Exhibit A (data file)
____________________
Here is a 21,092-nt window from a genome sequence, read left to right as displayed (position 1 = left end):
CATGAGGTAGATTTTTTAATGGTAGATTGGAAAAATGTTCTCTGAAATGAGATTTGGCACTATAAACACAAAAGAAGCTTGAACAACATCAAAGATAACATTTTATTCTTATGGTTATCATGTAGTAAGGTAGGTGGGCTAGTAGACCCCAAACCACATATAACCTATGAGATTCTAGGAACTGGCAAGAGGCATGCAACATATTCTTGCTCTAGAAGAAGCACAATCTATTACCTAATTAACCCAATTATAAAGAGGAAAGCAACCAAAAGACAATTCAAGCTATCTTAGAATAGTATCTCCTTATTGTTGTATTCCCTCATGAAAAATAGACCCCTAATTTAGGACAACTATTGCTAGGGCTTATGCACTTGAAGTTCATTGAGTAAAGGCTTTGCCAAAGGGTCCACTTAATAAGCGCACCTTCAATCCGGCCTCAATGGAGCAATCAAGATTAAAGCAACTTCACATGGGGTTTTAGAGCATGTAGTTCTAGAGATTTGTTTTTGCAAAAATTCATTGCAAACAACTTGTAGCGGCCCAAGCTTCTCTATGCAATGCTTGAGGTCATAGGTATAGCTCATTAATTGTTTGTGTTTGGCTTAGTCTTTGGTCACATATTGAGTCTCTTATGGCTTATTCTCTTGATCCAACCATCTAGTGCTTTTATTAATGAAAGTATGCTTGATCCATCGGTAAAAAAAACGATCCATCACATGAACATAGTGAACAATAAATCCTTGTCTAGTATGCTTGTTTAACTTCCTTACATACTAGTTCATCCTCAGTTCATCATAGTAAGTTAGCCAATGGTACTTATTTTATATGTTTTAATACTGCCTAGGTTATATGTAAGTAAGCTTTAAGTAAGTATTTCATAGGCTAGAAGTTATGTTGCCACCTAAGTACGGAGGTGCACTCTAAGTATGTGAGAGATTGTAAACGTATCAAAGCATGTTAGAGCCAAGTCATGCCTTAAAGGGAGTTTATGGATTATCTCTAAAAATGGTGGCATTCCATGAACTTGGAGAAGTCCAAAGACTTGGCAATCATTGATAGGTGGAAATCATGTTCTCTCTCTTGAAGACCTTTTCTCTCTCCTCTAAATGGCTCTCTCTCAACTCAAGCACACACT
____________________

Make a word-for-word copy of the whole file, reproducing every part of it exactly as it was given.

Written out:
Here is a 21,092-nt window from a genome sequence, read left to right as displayed (position 1 = left end):
CATGAGGTAGATTTTTTAATGGTAGATTGGAAAAATGTTCTCTGAAATGAGATTTGGCACTATAAACACAAAAGAAGCTTGAACAACATCAAAGATAACATTTTATTCTTATGGTTATCATGTAGTAAGGTAGGTGGGCTAGTAGACCCCAAACCACATATAACCTATGAGATTCTAGGAACTGGCAAGAGGCATGCAACATATTCTTGCTCTAGAAGAAGCACAATCTATTACCTAATTAACCCAATTATAAAGAGGAAAGCAACCAAAAGACAATTCAAGCTATCTTAGAATAGTATCTCCTTATTGTTGTATTCCCTCATGAAAAATAGACCCCTAATTTAGGACAACTATTGCTAGGGCTTATGCACTTGAAGTTCATTGAGTAAAGGCTTTGCCAAAGGGTCCACTTAATAAGCGCACCTTCAATCCGGCCTCAATGGAGCAATCAAGATTAAAGCAACTTCACATGGGGTTTTAGAGCATGTAGTTCTAGAGATTTGTTTTTGCAAAAATTCATTGCAAACAACTTGTAGCGGCCCAAGCTTCTCTATGCAATGCTTGAGGTCATAGGTATAGCTCATTAATTGTTTGTGTTTGGCTTAGTCTTTGGTCACATATTGAGTCTCTTATGGCTTATTCTCTTGATCCAACCATCTAGTGCTTTTATTAATGAAAGTATGCTTGATCCATCGGTAAAAAAAACGATCCATCACATGAACATAGTGAACAATAAATCCTTGTCTAGTATGCTTGTTTAACTTCCTTACATACTAGTTCATCCTCAGTTCATCATAGTAAGTTAGCCAATGGTACTTATTTTATATGTTTTAATACTGCCTAGGTTATATGTAAGTAAGCTTTAAGTAAGTATTTCATAGGCTAGAAGTTATGTTGCCACCTAAGTACGGAGGTGCACTCTAAGTATGTGAGAGATTGTAAACGTATCAAAGCATGTTAGAGCCAAGTCATGCCTTAAAGGGAGTTTATGGATTATCTCTAAAAATGGTGGCATTCCATGAACTTGGAGAAGTCCAAAGACTTGGCAATCATTGATAGGTGGAAATCATGTTCTCTCTCTTGAAGACCTTTTCTCTCTCCTCTAAATGGCTCTCTCTCAACTCAAGCACACACT